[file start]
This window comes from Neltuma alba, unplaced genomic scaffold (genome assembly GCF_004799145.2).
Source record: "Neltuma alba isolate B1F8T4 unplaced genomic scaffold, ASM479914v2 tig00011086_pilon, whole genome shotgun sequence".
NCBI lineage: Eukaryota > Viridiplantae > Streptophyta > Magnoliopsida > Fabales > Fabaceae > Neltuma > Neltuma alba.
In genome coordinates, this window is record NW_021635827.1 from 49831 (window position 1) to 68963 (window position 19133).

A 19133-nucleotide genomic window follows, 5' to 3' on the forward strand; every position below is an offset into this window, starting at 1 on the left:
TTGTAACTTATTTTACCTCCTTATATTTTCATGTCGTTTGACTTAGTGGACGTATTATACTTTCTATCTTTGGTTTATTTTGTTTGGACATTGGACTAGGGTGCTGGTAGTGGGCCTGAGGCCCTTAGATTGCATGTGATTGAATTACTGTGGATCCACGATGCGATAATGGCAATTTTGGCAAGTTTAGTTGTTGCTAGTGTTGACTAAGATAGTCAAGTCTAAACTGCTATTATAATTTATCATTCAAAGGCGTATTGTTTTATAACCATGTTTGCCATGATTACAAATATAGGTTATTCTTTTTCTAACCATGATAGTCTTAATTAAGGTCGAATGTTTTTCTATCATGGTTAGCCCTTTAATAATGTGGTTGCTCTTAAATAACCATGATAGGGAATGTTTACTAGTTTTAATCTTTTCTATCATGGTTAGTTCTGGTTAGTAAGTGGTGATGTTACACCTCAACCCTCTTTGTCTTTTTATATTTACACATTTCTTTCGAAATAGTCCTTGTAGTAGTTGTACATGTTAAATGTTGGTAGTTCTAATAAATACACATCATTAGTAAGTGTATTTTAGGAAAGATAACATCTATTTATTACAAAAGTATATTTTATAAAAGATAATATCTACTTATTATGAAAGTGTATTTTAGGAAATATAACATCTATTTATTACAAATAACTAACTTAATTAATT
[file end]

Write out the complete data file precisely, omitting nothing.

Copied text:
This window comes from Neltuma alba, unplaced genomic scaffold (genome assembly GCF_004799145.2).
Source record: "Neltuma alba isolate B1F8T4 unplaced genomic scaffold, ASM479914v2 tig00011086_pilon, whole genome shotgun sequence".
NCBI lineage: Eukaryota > Viridiplantae > Streptophyta > Magnoliopsida > Fabales > Fabaceae > Neltuma > Neltuma alba.
In genome coordinates, this window is record NW_021635827.1 from 49831 (window position 1) to 68963 (window position 19133).

A 19133-nucleotide genomic window follows, 5' to 3' on the forward strand; every position below is an offset into this window, starting at 1 on the left:
TTGTAACTTATTTTACCTCCTTATATTTTCATGTCGTTTGACTTAGTGGACGTATTATACTTTCTATCTTTGGTTTATTTTGTTTGGACATTGGACTAGGGTGCTGGTAGTGGGCCTGAGGCCCTTAGATTGCATGTGATTGAATTACTGTGGATCCACGATGCGATAATGGCAATTTTGGCAAGTTTAGTTGTTGCTAGTGTTGACTAAGATAGTCAAGTCTAAACTGCTATTATAATTTATCATTCAAAGGCGTATTGTTTTATAACCATGTTTGCCATGATTACAAATATAGGTTATTCTTTTTCTAACCATGATAGTCTTAATTAAGGTCGAATGTTTTTCTATCATGGTTAGCCCTTTAATAATGTGGTTGCTCTTAAATAACCATGATAGGGAATGTTTACTAGTTTTAATCTTTTCTATCATGGTTAGTTCTGGTTAGTAAGTGGTGATGTTACACCTCAACCCTCTTTGTCTTTTTATATTTACACATTTCTTTCGAAATAGTCCTTGTAGTAGTTGTACATGTTAAATGTTGGTAGTTCTAATAAATACACATCATTAGTAAGTGTATTTTAGGAAAGATAACATCTATTTATTACAAAAGTATATTTTATAAAAGATAATATCTACTTATTATGAAAGTGTATTTTAGGAAATATAACATCTATTTATTACAAATAACTAACTTAATTAATT